These Are The Mums Contesting in GE2020
Balancing motherhood and full-time work for these mums is no walk in the park—just like any mum. Get to know some of the GE2020 mum candidates here.
There are 4o female candidates contesting this year’s Singapore General Elections, all ranging from new faces to political veterans. In this article, we shine a light on mum candidates who are not only active in their professional endeavours but also wear many hats in the family.
From single mums, mums with special needs children, and those who grew up in challenging backgrounds yet emerged triumphantly, we get to know some of them here.
While not all mums that are contesting in the 2020 Singapore General Elections are featured here, we wish every single one of them the best!
Mums Contesting In This GE2020
Gan Siow Huang, People’s Action Party (PAP)
Standing from: Marymount SMC
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46-year-old Gan Siow Huang is the first woman to attain the rank of brigadier-general in the Singapore Armed Forces (SAF).
The mum of three daughters also shared that she was almost given away as a baby due to the family’s financial situation. “I know the importance of bread and butter [issues] and the importance of having a job, to be able to protect one’s lives, and their families.”
Nicole Seah, Workers’ Party (WP)
Standing from: East Coast GRC
While said to be a new face as a candidate contesting for the Worker’s Party this GE2020, 33-year-old Nicole Seah is not a new kid on the block when it comes to politics and serving the people.
The former National Solidarity Party (NSP) member previously contested in the 2011 General Election for Marine Parade GRC.
Back this year and stronger than ever, Nicole shares that she does it for her two-year-old daughter “because she’s the next generation of Singaporeans (sic)”.
“I want to leave behind a legacy for her where she would feel comfortable regardless of her political inclinations or the kinds of views she’s expressing.”
Liyana Dhamirah, Red Dot United (RDU)
Standing from: Jurong GRC
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An entrepreneur and author, Ms Liyana Dhamirah had previously experienced life as a homeless person when she was 22, having lived in a tent on Sembawang Beach while pregnant with her third child. She even wrote a book on it.
“I spent several years in a rental flat and I know what it is like for families who live there. That’s why the flame in me keeps on burning to help them,” the 33-year-old mother of four shared. Her 4th child was born in December 2019.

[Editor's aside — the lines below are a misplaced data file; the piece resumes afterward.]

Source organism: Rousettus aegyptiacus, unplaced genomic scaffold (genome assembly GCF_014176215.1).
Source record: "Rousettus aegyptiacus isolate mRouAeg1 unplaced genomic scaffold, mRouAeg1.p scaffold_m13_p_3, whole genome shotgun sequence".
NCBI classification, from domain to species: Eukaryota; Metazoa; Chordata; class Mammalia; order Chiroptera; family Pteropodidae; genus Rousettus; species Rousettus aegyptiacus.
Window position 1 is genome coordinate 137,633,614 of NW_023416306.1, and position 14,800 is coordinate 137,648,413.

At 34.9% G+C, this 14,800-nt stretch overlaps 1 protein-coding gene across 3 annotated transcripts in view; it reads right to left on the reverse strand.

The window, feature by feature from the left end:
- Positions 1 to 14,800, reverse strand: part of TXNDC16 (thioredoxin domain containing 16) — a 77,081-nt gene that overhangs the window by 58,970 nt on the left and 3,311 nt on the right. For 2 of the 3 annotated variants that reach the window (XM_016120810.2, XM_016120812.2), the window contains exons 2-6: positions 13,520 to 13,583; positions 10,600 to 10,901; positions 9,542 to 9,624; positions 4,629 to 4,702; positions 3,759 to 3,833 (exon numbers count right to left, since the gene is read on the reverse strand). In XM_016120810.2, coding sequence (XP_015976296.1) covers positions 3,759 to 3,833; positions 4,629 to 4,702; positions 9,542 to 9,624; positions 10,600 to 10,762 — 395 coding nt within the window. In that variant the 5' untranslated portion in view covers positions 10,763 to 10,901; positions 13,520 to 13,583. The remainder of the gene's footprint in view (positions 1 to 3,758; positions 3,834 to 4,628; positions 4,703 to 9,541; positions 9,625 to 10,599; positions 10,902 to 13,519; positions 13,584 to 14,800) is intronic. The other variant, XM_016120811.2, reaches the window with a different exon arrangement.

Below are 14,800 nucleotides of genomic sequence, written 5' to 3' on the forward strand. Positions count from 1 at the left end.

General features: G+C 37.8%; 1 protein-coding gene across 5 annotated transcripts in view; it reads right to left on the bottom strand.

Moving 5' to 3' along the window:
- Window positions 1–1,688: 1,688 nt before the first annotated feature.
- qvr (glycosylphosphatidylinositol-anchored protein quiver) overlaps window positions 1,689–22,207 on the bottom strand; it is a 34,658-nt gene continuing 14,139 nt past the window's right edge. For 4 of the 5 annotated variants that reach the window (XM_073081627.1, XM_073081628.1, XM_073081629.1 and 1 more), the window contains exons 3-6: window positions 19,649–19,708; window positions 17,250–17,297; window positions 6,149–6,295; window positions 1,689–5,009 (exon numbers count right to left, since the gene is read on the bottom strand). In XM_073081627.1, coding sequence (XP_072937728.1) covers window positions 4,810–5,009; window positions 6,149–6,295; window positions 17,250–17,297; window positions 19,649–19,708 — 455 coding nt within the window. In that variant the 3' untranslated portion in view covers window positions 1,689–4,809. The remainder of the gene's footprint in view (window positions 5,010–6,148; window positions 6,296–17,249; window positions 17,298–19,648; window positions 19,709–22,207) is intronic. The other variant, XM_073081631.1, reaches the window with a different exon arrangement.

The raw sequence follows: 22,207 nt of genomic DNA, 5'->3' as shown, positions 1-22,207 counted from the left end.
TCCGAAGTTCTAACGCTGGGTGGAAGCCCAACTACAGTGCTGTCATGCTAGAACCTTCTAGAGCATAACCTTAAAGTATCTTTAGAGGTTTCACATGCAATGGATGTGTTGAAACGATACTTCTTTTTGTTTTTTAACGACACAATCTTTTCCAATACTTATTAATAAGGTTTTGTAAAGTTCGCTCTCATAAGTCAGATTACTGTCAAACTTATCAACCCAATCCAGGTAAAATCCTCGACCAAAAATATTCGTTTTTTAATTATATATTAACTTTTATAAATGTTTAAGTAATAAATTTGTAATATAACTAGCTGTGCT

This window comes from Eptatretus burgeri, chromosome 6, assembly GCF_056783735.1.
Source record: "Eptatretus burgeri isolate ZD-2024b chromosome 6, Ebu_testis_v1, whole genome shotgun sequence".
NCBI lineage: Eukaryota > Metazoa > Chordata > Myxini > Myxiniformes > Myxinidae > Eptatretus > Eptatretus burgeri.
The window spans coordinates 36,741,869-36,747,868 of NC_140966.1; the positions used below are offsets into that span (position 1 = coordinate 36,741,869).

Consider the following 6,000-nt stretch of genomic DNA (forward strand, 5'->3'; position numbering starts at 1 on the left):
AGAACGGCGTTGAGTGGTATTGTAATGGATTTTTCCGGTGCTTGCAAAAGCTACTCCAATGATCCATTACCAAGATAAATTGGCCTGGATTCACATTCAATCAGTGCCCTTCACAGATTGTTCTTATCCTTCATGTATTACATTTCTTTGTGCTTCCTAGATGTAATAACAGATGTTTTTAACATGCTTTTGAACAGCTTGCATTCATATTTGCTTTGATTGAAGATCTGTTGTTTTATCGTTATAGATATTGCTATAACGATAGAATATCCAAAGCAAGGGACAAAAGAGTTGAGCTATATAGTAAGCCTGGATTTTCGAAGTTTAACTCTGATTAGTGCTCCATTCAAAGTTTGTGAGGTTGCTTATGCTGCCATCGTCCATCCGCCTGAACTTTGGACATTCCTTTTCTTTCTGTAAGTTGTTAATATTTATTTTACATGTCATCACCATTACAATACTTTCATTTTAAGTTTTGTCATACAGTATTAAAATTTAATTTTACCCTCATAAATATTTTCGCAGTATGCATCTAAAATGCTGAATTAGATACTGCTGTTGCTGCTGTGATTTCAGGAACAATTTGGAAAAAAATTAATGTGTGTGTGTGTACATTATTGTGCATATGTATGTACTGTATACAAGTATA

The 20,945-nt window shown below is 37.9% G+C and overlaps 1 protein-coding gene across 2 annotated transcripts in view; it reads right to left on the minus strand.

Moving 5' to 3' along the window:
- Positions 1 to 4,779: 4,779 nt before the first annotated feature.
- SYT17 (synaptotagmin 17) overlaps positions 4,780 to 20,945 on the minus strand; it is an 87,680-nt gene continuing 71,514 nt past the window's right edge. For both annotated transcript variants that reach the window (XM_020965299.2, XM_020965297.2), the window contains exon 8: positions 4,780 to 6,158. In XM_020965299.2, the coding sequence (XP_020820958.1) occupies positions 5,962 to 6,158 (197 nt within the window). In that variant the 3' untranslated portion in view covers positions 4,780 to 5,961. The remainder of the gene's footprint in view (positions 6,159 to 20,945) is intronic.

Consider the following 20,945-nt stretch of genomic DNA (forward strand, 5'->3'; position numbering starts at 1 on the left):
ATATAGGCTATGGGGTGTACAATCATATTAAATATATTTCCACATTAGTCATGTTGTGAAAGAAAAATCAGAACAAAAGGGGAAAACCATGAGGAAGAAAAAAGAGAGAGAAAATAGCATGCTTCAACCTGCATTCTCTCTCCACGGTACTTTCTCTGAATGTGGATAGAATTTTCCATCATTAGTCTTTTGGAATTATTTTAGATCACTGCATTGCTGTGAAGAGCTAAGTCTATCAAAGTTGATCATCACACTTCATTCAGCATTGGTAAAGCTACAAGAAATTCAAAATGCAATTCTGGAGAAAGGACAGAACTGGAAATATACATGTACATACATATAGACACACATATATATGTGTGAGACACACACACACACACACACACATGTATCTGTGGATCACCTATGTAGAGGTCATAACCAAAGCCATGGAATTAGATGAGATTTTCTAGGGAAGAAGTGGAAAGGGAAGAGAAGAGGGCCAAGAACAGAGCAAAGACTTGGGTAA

Hany Soh Hui Bin, People’s Action Party (PAP)
Standing from: Marsiling Yew-Tee GRC
33-year-old Hany Soh who first became a lawyer in 2013 is now a Director of a law firm.
Despite having to take a longer route from the Normal Academic stream in a neighbourhood school to eventually becoming a lawyer, she said that her teachers never once told her it was an impossible dream.
The mum who has a daughter said her secondary school teacher told her that she “must remember to serve the lost, the least and the last”, if she was to become a lawyer one day.
He Ting Ru, Workers’ Party (WP)
Standing from: Sengkang GRC
The 2020 General Elections will be the first election as a married couple and parents for He Ting Ru and her husband Terence Tan. They first met through running for the 2015 General Elections. This year, Ru and Terence will be standing from Sengkang GRC and East Coast GRC respectively. They have two children, aged two and three.
The 37-year-old shared that balancing mother and full-time work has given her new insight and perspective on the issues and difficulties that hardworking families face.
Rahayu Mahzam, People’s Action Party (PAP)
Standing from: Jurong GRC
It is a challenge for some, if not most mums, to juggle motherhood and work commitments. 40-year-old Ms Rahayu Mahzam has served in Jurong GRC as MP since 2015 and has introduced many social programmes in Bukit Batok East, to help families, support students and uplift women.
She has a 3-year-old son diagnosed with Down Syndrome and stressed that inclusive education—and a compassionate society—remains something that is close to her heart, and something she will continue to speak out about.
Raeesah Begum Bte Farid Khan, Workers’ Party (WP)
Standing from: Sengkang GRC
Apart from huge weight on her shoulders from professional commitments to her work and the society, 26-year-old Raeesah is also a young mum to an infant son. She has been politically active and aware for almost a decade.
As Founder and Director of social enterprise Reyna Movement, an organisation operating in Singapore and Johor, Raeesah aims to empower marginalised women and children through upskilling programs and community engagement. In Singapore, she works through her organisation with women’s shelters, people without homes, at-risk children and low-income families.
Tin Pei Ling, People’s Action Party (PAP)
Standing for: MacPherson SMC
It is Ms Tin Pei Ling’s third time contesting in a General Election. Not only is the 36-year-old a Member of Parliament of MacPherson SMC, she is also the CEO of non-profit organisation Business China.
Tin is a mother to two boys, aged four and one. She grew up living with her paternal grandmother—and observed how her parents took meticulous care of her.